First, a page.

After four months of silence, President Obama signaled yesterday that he really, really, really does intend to take imminent executive action to combat man-made climate change. Really, really.

In his Berlin speech, he said that in the absence of action, we face "more severe storms, more famine and floods, new waves of refugees, coastlines that vanish, oceans that rise. This is the global threat of our time. We have to get to work."

And across the pond in Washington yesterday, White House climate change adviser Heather Zichal told a public forum that Obama will soon order the Environmental Protection Agency to develop rules that will require utility companies to curb carbon dioxide emissions at their exisiting power plants. Forty percent of our annual climate-altering emissions come from these plants. In Zichal's words, the president "is serious about making (climate change) a second-term priority. He knows this is a legacy issue."

Well, it's about time - because Obama has said very little about the issue since February, when he declared in his State of the Union address that "for the sake of our children and our future, we must do more to combat climate change....I will direct my Cabinet to come up with executive actions we can take, now and in the future..."

Ah yes, Congress - or, more specifically, the Republican House, which remains infested with science-averse deniers. That crowd is incapable of cognitive enlightenment on climate change, so Obama has no choice but to take executive action, as promised. Naturally his enemies won't like it, they'll call him a dictator or a king (Sen. Charless Grassley, last year: "The president looks more and more like a king"), but the U.S. Supreme Court ruled in 2007 that the EPA, as directed by the chief executive, has the power to regulate pollutants without any OK from Congress.

"Anything but settled"

Executive actions aren't ideal - they can always be nixed by the next president - but they're better than nothing. Doing nothing is a win for the science deniers - people like Chris Stewart, a Utah Republican (and 2012 recipient of $40,000 in donations from oil and gas interests) who earlier this year was given a prize job, the chairmanship of the House Subcommittee on the Environment. His take on the issue: "I'm not as convinced as a lot of people are that man-made climate change is the threat they think it is....The science regarding climate change is anything but settled."

There he is, folks, your House chairman on the environment.

Apparently he hasn't gotten the memo from the National Climate Assessment and Developmental Advisory Committee, a body that's mandated by Congress to report on the climate every four years. In its new report (which has been vetted by 240 scientists, it warns: "Climate change is already affecting human health, infrastructure, water resources, agriculture, energy, the natural environment and other factors - locally, nationally, internationally....The climate change of the past 50 years is due primarily to human activities."

Nor does he or his fellow House Republicans seem to place much confidence in the scientific consenus (comprised of roughly 97 percent of the expert community), which includes the American Association for the Advancement of Science, the American Chemical Society, the American Geophysical Union, the American Meteorological Society, the American Medical Association, the U.S. National Academy of Sciences (and its counterparts in Britain, China, Germany, and Japan)...presumably you get the drift, even if the deniers don't.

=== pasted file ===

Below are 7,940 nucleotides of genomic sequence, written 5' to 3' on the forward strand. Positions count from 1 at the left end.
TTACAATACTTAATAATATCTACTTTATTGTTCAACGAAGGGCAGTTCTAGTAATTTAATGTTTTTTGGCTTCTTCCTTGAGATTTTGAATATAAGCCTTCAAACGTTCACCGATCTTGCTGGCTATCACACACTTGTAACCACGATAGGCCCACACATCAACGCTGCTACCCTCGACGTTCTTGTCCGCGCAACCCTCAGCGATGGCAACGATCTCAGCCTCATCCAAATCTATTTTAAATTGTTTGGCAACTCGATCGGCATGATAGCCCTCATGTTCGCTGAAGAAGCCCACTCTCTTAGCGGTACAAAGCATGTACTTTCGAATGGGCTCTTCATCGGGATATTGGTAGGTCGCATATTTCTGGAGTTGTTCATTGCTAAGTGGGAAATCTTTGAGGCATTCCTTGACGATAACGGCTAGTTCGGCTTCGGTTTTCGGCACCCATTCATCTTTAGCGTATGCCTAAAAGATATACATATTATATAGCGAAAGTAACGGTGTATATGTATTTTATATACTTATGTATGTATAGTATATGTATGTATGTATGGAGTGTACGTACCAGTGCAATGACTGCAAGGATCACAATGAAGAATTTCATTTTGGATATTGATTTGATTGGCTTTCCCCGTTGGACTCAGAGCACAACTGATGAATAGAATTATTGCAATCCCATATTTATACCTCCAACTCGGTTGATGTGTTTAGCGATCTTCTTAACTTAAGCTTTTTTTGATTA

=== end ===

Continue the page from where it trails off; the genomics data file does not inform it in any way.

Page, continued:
According to the nonpartisan Pew poll, 65 percent of Americans say that climate change is "very" or "somewhat" serious, and that sentiment has been consistent since 2009. If Obama intends to substantively address that concern, he has to unleash the EPA now - for logistical reasons alone, because the EPA regulatory process takes several years, and its proposed emission rules are destined to challenged (i.e., tied up) in federal court by the usual suspects.

Hottest year on record

What other evidence could sane people possibly need? Back in January, the National Oceanic and Atmospheric Administration reported that 2012 was the hottest year on record in the continental U.S. (records began in 1895). Nationwide, 356 high-temperature records were tied or broken. And lest we forget, climate disruption isn't about all kinds of extremes, not just heat. In 2012, we saw 3,500 new monthly records for heat, rain, and snow.

Candidate Obama, in 2008, did not campaign as an enthusiast for unilateral executive action; back then, he said of George W. Bush: "We've paid a heavy price for having a president whose priority is expanding his own power." Granted, an emissions directive to the EPA is well within a president's power (as the high court decreed in '07), but Obama clearly had hoped to work on this urgent issue in sync with Congress.

Well, that ain't happening. In his State of the Union speech, he vowed: "If Congress won't act soon to protect future generations, I will." And, finally, he's ready to give it a try.

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